Ghosts in the Snow and following books, by Tamara Siler Jones- protagonist is both a castellan and a detective (suggested by lnbw).
Glasswrights' Apprentice series, by Mindy Klasky- the heroine, unsurprisingly given the series name, makes stained glass (suggested by kaiz).
The Golden Key, by Melanie Rawn, Kate Elliott, and Jennifer Roberson- main character/villain is a painter/limner (suggested by thornsilver).
The Hallowed Hunt, by Lois McMaster Bujold- one protagonist is a policeman/detective (suggested by kilerkki).
Havenstar, by Glenda Noramly- heroine is a mapmaker, but not officially accepted as such due to gender restrictions (suggested by pling.)
Hawk and Fisher novels by Simon R. Green- Hawk and Fisher are (married) city guards (suggested by fantasyjax).
His Dark Materials, by Philip Pullman- a physicist and former nun is among the protagonists (suggested by gehayi.)
Howl's Moving Castle, by Diana Wynne Jones- Sophie is a hatter and later a servant of sorts (suggested by lnbw.)
Imajica by Clive Barker- forager and whore characters (suggested by fantasyjax).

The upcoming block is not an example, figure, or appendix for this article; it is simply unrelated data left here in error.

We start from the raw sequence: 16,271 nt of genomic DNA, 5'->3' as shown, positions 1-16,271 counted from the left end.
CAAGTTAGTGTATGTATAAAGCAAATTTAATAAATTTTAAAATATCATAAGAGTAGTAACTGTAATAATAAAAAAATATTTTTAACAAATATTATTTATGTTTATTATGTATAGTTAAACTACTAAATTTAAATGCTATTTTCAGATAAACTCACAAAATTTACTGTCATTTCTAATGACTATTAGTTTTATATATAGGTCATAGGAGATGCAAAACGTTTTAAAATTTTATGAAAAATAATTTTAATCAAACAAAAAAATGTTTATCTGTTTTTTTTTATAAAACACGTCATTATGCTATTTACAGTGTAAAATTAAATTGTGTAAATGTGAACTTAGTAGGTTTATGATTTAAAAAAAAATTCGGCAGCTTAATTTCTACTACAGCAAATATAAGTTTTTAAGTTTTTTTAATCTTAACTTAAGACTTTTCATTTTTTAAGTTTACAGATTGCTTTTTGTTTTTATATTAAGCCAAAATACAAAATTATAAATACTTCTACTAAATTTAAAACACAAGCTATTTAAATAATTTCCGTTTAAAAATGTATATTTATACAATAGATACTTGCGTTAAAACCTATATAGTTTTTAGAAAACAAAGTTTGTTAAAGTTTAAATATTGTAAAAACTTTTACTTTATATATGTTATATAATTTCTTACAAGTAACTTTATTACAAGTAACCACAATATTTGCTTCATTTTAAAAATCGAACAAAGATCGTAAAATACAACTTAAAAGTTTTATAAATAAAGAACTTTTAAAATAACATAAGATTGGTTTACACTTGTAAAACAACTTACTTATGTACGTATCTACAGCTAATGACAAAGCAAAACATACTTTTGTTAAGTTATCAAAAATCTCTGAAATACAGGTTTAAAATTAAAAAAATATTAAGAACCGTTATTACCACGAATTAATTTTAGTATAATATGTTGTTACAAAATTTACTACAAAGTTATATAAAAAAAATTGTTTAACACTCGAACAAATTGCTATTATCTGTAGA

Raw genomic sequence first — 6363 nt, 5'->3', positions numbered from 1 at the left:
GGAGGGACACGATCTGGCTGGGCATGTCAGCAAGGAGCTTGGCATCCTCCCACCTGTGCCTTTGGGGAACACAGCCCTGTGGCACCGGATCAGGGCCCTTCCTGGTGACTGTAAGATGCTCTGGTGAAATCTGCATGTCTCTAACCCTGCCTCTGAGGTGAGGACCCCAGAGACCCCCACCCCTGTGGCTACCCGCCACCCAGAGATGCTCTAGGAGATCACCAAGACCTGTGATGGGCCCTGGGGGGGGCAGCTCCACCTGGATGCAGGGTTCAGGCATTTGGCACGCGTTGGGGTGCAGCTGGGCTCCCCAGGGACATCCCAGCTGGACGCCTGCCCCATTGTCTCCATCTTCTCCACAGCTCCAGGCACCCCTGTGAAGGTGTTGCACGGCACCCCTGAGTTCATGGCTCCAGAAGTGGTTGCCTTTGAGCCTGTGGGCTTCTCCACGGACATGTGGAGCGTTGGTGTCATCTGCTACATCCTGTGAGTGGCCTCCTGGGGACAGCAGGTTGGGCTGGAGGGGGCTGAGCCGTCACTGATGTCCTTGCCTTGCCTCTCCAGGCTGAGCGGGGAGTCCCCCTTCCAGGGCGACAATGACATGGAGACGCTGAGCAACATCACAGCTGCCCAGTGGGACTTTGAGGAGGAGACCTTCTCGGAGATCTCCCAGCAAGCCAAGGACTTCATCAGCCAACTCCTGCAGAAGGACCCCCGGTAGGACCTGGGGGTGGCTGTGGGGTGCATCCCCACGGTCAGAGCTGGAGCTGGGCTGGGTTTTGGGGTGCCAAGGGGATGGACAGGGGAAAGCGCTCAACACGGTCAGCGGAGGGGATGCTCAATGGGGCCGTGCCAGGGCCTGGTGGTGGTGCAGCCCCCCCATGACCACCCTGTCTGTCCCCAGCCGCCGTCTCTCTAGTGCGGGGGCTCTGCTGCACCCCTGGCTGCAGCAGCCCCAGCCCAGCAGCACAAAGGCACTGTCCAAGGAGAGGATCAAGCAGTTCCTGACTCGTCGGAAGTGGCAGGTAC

In the Forests of Serre, by Patricia McKillip- one viewpoint character is a scribe (suggested by zeonn).
The Iron Dragon's Daughter, by Michael Swanwick- protagonist is a factory worker, and later a student (suggested by gehayi).
Kushiel's Dart and following books, by Jacqueline Carey- the heroine is a courtesan/spy who gets off on pain (suggested by taryneve).
Liavek stories by Ford and Bull- actor and shopkeeper characters (suggested by kgbooklog).
The Lions of Al-Rassan, by Guy Gavriel Kay- heroine is a physician (suggested by stillsostrange).
The Liveship Traders trilogy, by Robin Hobb- two characters are sailors and navigators (suggested by gehayi.)
Lord Darcy books by Randall Garrett- protagonist is a criminal investigator, and his assistant a forensic sorcerer (suggested by ahforgetit).
Lord of the Isles, by David Drake- one character is a weaver (suggested by dawnshadow).
Lord of the Rings- Samwise is a gardener (suggested by williamshakers).
Lords of the Sky, by Angus Wells- protagonist is a storyteller (suggested by ankewehner).
The Magic of Recluce, by L. E. Moddesitt- protagonist is both carpenter and Order mage (suggested by yhlee).